Streetwise for Sunday, November 19, 2017

In a recent column, I discussed how at the end of each year I offer up 12 investment ideas, the performance of which I then review a year later. The list is designed to be a catalyst to stimulate ideas and thinking on your part about potential investment candidates and is not a suggested portfolio.

I appreciate the interest and value many of you seem to place on the list. However, to those who requested a copy in advance; you know that would spoil the surprise and maybe sell less newspapers.

Now I know what you are thinking…how about just one investment idea to go with your Thanksgiving turkey. OK, the company that always comes to mind this time of the year is J.M. Smucker (SJM). Most of you probably know the company for its jam and peanut butter. Yet, it receives more revenue from coffee and pet food than from either of those two products.

Smucker’s portfolio also includes items such as shortening and oils, baking mixes and ready-to-spread frostings, canned milk, flour and baking ingredients, juices and beverages, frozen sandwiches, toppings, syrups, and pickles and condiments.

When I wrote about the company a year ago my earnings estimate for the fiscal year ending April 2017 was $7.65 per share with a 12-month share price projection of $145. There was also an indicated dividend yield of 2.36 percent. 

So how did the company do? Earnings came in at $7.72 per share and the shares closed recently at $108.19. So, I was light in terms of share price due to a less than ebullient revenue projection for the 2019 fiscal year.

A stock-price decline of almost 20 percent this year has pushed Smucker’s dividend yield up to its highest level since the 2008 recession. If you have a long-term investment horizon, you might want to consider taking advantage of that slump. After all, shares of this branded-food-products specialist now yield 3 percent, compared to 2 percent for the broader market.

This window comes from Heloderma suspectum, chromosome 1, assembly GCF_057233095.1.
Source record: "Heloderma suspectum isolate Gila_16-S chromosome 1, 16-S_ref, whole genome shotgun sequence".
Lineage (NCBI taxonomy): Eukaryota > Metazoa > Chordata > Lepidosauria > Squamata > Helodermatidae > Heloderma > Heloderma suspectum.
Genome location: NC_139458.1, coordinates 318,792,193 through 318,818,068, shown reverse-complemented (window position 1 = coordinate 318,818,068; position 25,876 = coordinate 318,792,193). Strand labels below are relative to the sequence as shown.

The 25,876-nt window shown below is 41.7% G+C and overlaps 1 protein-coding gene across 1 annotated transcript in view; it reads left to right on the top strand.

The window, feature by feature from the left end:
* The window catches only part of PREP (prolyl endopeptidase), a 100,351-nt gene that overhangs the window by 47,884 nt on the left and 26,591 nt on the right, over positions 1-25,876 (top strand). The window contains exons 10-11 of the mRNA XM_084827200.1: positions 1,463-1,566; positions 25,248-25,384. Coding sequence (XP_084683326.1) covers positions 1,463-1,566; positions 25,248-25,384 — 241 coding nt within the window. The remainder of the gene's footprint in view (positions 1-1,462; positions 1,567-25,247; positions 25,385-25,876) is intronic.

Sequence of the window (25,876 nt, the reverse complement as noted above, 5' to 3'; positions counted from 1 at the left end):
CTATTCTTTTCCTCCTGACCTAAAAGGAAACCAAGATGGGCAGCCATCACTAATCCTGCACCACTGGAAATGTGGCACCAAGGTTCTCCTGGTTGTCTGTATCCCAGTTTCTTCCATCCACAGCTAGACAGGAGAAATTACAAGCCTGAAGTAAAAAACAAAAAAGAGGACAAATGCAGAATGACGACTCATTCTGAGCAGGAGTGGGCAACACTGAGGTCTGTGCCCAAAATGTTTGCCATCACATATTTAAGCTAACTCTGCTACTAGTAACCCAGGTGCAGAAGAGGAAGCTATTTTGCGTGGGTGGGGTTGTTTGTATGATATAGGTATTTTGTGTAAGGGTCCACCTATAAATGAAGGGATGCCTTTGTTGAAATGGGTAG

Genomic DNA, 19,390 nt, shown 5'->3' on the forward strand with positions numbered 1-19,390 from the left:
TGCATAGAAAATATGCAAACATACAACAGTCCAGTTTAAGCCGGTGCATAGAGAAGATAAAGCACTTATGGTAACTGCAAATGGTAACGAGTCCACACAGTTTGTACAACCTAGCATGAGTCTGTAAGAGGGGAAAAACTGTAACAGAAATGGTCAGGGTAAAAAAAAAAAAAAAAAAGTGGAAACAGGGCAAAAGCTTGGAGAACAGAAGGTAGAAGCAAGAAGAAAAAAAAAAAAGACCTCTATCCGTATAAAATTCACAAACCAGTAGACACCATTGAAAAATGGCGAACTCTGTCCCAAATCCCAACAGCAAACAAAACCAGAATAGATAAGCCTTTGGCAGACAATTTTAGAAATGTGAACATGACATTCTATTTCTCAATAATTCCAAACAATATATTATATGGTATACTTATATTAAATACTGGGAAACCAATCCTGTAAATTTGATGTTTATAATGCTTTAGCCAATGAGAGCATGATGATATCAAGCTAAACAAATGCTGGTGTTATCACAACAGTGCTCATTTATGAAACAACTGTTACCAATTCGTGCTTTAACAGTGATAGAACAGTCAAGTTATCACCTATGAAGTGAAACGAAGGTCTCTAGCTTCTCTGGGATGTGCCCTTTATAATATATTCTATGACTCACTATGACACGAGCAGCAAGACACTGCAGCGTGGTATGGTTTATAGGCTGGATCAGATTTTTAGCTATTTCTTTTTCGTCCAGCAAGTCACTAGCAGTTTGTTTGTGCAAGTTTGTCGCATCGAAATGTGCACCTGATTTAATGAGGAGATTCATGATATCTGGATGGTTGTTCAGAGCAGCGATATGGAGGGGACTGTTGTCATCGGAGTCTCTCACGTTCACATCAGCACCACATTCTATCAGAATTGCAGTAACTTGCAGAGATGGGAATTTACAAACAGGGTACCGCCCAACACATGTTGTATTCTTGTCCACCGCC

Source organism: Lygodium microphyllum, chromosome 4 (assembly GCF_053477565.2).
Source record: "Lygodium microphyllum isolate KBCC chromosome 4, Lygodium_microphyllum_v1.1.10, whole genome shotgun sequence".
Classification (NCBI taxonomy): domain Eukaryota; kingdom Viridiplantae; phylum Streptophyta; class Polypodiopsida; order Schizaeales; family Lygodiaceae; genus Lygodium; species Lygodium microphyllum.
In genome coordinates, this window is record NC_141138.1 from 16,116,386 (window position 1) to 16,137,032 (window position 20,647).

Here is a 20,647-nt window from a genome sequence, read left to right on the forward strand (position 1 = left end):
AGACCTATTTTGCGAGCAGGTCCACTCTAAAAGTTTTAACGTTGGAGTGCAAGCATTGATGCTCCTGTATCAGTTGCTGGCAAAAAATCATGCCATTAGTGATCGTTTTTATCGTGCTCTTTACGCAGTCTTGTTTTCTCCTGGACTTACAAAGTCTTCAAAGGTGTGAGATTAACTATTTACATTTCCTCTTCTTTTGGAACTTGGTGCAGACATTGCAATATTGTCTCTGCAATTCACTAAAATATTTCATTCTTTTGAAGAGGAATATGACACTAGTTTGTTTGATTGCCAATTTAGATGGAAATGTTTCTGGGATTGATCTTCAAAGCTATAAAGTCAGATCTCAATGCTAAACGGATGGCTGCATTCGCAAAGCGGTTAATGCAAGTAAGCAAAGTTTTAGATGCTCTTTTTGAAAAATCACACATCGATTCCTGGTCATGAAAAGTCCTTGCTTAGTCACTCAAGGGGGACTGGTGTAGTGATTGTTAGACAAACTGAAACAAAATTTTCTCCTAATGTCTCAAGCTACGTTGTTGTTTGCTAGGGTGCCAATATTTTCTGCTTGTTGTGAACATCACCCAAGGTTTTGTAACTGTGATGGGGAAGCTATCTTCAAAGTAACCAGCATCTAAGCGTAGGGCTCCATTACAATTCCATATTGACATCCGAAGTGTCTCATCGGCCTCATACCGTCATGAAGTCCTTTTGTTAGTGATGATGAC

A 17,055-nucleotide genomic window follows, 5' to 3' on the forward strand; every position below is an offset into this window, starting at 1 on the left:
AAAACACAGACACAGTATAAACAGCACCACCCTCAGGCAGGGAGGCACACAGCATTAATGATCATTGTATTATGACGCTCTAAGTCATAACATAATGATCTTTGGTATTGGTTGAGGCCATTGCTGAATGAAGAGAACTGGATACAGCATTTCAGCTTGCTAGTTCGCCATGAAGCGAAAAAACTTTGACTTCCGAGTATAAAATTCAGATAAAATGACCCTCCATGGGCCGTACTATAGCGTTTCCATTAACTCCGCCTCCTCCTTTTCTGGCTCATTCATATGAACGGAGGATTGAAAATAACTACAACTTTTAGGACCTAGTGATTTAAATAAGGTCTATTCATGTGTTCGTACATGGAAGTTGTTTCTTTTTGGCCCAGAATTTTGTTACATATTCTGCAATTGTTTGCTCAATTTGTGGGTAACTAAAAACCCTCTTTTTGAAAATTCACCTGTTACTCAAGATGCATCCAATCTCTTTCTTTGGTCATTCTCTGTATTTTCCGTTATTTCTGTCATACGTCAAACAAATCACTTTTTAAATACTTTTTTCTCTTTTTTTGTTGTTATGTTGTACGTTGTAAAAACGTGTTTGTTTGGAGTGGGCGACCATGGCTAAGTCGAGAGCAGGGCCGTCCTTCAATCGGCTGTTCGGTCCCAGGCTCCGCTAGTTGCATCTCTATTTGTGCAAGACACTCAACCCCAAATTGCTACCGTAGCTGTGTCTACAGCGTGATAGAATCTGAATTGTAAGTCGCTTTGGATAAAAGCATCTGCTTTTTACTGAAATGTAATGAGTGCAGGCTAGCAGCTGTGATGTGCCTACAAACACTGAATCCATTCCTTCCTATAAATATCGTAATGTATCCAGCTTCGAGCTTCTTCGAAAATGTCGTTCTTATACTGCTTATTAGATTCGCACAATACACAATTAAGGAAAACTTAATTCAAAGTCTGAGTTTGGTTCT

Yes, the company is currently facing substantial growth challenges as discount and private-label brands chip away at the Smucker’s market-share positions. However, Smucker’s brings some impressive assets to the fight.

Three-quarters of Smucker’s sales come from categories like coffee, where it holds the number one or number two spot in the market. And the coffee division is seeing improving trends, because of robust pricing and expectations for lower coffee costs. For example, Arabica prices in November have dropped 22 percent from a year ago.

The pet food division has seen sales improvement and volume growth, and the company could capitalize on recent momentum by acquiring a natural pet food brand to add to its portfolio.

Smucker’s discounted share price, versus its peers, does not reflect the fact that 70 percent of earnings come from the coffee and pet food segments. This would imply the stock’s discount to its peers is excessive.

Smucker’s management may have set a low bar in its revenue projections, which implies actual earnings are likely to be higher in the near-term and any future guidance cuts are “unlikely. Keep in mind that the company controls a deep portfolio of franchises, given that you can find at least one of its products in nearly every household in the country.

Smucker’s is hoping to ride that brand strength to faster growth over time, as it adjusts its food offerings to match consumers’ demands for more convenience and better ingredients.

In the meantime, many more years of dividend growth is likely given, Smucker’s current annual commitment and the fact that dividends are well-covered by its free cash flow.

The intrinsic value of the shares using the free cash flow to the firm model is $147. My earnings estimate for the 2019 fiscal year ending April 2018, is $8.17 per share with a 12-month share price projection of $118, yielding a 10 percent capital gain. There is also an indicated dividend yield of 3.00 percent.

Note that Smucker has been increasing dividends for 19 consecutive years with an average growth rate of 9.55 percent over the past ten years.

Lauren Rudd is a financial writer and columnist. You can write to him at Phone calls accepted between 9 AM and 3 PM at (941) 706-3449. For back columns please go to